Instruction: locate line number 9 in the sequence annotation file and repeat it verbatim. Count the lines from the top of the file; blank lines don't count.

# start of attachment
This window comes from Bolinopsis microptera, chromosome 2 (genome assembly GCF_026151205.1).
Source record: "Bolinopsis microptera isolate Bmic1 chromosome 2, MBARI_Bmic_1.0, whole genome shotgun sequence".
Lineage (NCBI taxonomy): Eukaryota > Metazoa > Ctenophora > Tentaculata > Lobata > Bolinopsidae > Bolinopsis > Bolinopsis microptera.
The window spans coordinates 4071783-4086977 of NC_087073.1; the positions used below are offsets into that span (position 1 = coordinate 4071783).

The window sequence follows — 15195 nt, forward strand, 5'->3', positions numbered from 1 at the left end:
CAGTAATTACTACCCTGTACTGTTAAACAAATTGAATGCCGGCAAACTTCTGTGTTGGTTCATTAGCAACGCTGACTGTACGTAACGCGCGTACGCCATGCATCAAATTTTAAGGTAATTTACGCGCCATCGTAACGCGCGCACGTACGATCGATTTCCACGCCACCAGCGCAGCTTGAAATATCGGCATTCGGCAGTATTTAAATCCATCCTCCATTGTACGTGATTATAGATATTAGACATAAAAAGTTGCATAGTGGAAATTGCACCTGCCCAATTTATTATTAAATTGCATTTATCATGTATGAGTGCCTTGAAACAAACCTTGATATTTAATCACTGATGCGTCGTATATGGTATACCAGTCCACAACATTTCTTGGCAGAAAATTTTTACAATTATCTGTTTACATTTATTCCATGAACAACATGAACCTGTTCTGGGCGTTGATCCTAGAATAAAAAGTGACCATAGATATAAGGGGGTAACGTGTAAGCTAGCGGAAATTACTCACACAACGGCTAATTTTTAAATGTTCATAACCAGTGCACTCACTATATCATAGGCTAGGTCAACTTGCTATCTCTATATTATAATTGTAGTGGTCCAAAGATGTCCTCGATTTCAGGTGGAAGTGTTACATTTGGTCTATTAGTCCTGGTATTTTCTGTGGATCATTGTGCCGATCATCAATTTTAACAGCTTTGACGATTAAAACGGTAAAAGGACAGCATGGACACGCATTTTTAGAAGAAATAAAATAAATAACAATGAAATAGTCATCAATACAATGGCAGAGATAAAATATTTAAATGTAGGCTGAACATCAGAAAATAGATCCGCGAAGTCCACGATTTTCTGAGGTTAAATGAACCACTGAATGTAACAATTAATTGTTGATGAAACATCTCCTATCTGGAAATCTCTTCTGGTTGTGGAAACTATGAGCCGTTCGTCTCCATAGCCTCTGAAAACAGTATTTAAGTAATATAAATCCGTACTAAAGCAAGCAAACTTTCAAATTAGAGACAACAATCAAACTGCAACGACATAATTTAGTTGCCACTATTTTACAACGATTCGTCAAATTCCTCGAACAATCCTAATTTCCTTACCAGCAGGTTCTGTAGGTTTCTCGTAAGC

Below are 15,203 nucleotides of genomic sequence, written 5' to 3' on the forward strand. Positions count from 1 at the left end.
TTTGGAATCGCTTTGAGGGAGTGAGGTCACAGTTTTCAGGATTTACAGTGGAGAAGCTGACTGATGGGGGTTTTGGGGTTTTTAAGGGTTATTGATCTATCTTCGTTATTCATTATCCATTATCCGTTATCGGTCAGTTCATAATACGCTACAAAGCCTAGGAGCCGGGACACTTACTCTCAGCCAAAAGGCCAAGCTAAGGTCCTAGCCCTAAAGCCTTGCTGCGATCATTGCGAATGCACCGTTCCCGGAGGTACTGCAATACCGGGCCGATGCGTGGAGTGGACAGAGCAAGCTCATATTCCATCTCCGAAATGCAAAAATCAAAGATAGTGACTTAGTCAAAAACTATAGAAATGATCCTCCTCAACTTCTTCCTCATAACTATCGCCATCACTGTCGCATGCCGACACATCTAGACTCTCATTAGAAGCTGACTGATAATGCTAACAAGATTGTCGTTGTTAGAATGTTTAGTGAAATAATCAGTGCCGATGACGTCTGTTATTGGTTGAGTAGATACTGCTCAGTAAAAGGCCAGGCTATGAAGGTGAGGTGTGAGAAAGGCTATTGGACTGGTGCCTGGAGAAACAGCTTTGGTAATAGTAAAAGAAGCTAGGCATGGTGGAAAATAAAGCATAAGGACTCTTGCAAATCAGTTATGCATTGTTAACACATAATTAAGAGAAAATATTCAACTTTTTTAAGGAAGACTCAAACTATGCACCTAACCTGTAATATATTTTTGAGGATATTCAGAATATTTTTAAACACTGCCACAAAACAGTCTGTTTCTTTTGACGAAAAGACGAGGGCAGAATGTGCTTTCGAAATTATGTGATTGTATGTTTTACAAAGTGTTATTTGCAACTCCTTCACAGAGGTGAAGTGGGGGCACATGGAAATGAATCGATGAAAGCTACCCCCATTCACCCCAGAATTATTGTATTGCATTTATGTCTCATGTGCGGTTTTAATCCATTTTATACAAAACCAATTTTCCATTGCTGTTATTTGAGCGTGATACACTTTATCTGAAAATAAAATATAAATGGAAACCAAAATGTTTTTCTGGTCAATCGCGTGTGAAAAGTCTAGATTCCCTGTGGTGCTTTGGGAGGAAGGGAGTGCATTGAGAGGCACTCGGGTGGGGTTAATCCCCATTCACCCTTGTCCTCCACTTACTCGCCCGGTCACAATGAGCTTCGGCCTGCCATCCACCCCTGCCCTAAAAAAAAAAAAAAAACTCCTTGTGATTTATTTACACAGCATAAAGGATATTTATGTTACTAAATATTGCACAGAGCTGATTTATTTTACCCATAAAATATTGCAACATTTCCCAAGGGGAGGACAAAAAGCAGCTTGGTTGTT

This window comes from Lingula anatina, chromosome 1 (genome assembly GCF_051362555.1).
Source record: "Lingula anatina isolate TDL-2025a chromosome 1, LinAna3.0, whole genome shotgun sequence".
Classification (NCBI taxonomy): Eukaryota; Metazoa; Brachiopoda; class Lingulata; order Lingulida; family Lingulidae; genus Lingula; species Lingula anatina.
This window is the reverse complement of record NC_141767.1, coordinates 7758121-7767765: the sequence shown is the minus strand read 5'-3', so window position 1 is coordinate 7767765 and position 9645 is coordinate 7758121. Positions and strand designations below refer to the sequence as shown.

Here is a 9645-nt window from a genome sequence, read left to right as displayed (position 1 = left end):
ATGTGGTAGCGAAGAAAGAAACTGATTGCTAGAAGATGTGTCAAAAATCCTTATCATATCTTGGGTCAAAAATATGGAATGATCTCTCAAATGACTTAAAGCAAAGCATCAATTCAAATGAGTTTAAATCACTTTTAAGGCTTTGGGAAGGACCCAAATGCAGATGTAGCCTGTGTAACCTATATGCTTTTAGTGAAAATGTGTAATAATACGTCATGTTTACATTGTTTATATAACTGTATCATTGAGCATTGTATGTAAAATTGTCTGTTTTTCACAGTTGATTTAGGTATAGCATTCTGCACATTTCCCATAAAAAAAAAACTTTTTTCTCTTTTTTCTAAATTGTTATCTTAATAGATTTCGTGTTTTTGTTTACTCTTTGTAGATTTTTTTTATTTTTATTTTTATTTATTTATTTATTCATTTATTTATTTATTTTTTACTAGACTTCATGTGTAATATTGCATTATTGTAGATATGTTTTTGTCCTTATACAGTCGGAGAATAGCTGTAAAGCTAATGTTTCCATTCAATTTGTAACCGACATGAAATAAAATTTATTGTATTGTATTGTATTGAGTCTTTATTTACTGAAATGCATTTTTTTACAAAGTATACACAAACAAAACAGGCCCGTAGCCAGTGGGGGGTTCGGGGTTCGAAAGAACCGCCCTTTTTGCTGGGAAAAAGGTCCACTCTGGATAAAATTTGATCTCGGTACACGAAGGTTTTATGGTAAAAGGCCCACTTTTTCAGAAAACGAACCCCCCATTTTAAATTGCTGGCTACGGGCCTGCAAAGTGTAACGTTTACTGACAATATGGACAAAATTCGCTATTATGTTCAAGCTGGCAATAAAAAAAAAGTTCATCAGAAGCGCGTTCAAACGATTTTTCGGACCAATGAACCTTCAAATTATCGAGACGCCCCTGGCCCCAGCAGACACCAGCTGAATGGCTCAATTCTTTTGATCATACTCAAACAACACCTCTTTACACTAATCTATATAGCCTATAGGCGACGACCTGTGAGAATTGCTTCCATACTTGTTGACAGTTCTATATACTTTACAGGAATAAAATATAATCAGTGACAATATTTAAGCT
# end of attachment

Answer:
This window comes from Lingula anatina, chromosome 1 (genome assembly GCF_051362555.1).